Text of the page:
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How to invest your money

Updated on July 7, 2011

Why you need to start investing now

Investing is all about compound interest. If you can invest and earn 10% profit each year, over the course of a lifetime (or from age 20 to age 60, for instance) you can accumulate a small fortune.

If you're excellent at investing and a little lucky, you could end up with a large fortune, like famed mega-investor Warren Buffett, who would be the richest man in the world if he weren't always busy giving his money away to worthy charities. He is a man who intimately understands the power of compound interest.

How do I start investing?

The first step you should take is changing your mentality towards investments. You should respect every dollar that you earn, and think of everything you spend it on as an investment for yourself or your family. Are you really getting your moneys worth out of that brand new car? If not, rethink that investment and decide whether there is a better option for you. When you start thinking about spending this way, you start spending more responsibly.

Your next step is obviously going to involve opening a brokerage account. I'm not going to advertise one over another on here, but do your homework, especially regarding fees. If they're not going to be doing much to manage your account, don't pay them half your earnings in fees.

Also, don't start investing when you've still got debt hanging over your head, unless it's at an incredibly low interest rate. If you've got a debt that you're paying 7% interest on, any money you spend on investments will have to earn at least 7% just to break even because that was money that could have been used to paid off the debt.

Have a safety fund

Open up a savings account at a bank and use that as your safety fund. You'll need this if something goes terribly wrong in the market and you need money in a hurry. If you're living on your own, this safety fund should be 6 months salary. If you think you might lose your job because your industry is failing, make that a full year's salary. If you're retired and just live on a fixed income, make it 5 year's earnings.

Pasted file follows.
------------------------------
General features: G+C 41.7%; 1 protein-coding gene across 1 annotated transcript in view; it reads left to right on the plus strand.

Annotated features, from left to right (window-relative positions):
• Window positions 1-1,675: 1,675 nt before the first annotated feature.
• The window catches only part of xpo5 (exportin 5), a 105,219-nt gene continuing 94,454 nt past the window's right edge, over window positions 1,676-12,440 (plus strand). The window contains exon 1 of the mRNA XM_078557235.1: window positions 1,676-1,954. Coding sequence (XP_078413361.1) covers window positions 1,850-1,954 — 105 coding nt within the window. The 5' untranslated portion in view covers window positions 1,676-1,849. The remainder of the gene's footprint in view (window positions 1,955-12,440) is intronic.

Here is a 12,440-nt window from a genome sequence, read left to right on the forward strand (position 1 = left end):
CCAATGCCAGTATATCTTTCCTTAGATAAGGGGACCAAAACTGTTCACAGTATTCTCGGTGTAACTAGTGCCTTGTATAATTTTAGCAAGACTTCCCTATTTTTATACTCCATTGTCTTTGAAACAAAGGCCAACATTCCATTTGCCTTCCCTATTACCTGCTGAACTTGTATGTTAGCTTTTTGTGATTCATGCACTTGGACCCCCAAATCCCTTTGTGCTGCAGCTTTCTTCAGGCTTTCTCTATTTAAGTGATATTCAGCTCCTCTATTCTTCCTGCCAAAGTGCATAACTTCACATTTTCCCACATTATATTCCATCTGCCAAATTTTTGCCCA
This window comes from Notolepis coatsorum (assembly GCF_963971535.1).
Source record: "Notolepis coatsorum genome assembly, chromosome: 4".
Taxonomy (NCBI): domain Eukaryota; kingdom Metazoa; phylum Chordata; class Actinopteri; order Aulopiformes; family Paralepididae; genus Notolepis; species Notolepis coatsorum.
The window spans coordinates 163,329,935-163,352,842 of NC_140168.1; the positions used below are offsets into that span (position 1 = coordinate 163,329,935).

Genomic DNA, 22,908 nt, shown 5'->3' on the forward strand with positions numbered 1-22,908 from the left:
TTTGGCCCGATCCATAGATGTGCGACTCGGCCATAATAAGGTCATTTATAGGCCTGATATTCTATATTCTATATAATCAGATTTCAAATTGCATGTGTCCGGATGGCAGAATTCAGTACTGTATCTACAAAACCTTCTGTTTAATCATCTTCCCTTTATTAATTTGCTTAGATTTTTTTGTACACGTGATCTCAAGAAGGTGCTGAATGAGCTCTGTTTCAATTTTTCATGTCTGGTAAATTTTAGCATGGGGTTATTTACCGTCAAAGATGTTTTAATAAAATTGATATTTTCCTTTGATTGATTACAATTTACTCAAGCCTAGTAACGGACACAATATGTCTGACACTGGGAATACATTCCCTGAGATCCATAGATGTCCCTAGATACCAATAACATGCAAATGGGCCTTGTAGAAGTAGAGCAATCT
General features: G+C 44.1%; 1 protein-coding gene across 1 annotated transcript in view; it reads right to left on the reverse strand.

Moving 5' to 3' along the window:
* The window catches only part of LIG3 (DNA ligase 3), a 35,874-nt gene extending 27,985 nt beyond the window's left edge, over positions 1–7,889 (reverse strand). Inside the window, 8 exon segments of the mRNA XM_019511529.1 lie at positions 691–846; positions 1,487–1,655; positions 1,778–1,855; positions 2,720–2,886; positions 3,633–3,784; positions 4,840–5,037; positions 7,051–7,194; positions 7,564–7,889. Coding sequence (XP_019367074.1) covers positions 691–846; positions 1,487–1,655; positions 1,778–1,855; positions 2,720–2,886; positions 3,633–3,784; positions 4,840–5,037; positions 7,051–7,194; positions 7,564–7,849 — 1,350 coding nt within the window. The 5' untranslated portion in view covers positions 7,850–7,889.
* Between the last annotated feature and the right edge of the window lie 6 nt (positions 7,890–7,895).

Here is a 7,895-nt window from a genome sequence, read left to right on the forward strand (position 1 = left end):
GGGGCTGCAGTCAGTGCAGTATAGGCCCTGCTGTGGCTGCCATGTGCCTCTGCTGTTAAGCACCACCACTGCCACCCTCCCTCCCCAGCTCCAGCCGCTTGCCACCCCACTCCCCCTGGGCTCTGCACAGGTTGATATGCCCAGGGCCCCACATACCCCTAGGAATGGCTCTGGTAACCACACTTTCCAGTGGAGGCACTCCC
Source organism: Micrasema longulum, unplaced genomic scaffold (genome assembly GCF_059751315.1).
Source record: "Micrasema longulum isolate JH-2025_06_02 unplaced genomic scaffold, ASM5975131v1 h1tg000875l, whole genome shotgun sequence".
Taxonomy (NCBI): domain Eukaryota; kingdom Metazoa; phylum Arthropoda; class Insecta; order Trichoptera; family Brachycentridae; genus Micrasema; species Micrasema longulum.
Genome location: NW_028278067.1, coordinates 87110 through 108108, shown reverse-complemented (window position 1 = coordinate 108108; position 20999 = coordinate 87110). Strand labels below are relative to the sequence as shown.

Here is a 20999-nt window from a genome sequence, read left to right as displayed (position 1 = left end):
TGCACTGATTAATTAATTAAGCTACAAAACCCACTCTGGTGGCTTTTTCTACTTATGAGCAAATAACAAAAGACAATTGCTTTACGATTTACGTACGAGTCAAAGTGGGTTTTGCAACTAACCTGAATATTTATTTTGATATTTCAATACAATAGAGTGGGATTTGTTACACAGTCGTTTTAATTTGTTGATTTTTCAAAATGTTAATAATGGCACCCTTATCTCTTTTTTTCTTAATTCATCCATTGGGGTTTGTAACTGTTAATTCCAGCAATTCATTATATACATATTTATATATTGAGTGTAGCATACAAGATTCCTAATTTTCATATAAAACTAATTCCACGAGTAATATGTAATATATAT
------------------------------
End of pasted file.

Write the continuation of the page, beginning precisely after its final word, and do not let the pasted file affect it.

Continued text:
Max out your 401k immediately

If you work at a place that matches your 401k contributions, max it out immediately. If they match up to 10%, 10% of your salary should go to your 401k. Those matched funds mean your $1 investment is buying $2 worth of stock or other securities. If they lose 50% of their value tomorrow (which is rare), you've just broke even. If they go up by 5% tomorrow, you've made a 10% gain on your initial investment.

Open a Roth or Traditional IRA

IRA's are retirement accounts that either take pre-tax income and put it into a investment account (traditional IRA) or take after-tax income and put it into an investment account that will not be taxed when the funds are withdrawn at retirement. You should find out which IRA is right for you and get invested in one immediately, because you should be taking advantage of the tax benefits of them. You can only invest a certain amount of money in an IRA each year, which is why everyone doesn't keep all investments in an IRA. There are also some penalties for early withdrawal.

Separate between your retirement fund and your hobby investing fund

We need to get serious here. You need to protect yourself and your family with your investment funds. You might have to survive off that money when you're older, so you need to make sure it's invested correctly. Some investments belong in your retirement fund, while others belong in your "hobby" investment fund. Your retirement fund should have investments that are heavily taxed, because having them in your retirement fund (your IRA) gives you a tax shelter. Bonds and real estate investment trusts (also called REITs in the industry) are examples of securities that are taxed at normal income levels and not as capital gains. They can be great investments at the right times, but they belong in your retirement fund where you are protected from a huge tax bill.

Your hobby investing fund will be taxed at the long term capital gains level, which is good as long as you buy and hold your investments for at least a year. Day trading and other quick buy and sell strategies get eaten up by the tax man. That's why so many day traders don't stay day traders for long. You not only have to beat the market, you have to beat the market by a lot, day in and day out, just to beat the taxes.

Find the right stocks and bonds

I know you probably came here looking for some knowledge about which specific investments I recommend. I'm not going to do that. I'm not even sure if it's legal for me to do. After all, I could just be some guy trying to get you to invest in some company that I'm invested in so the stock price will go up. You've never even met me, so why would you take the stock picking advice of a stranger on the internet, or some nutcase on TV?

I learned investing from the very best, Warren Buffett and his mentor, Benjamin Graham. Graham has written the books that are considered the bibles of investing, including The Intelligent Investor and Security Analysis. If you're planning on taking up investing as a hobby (after you've taken care of the retirement stuff), read Graham and you'll have a much better chance of coming out ahead in the long run.


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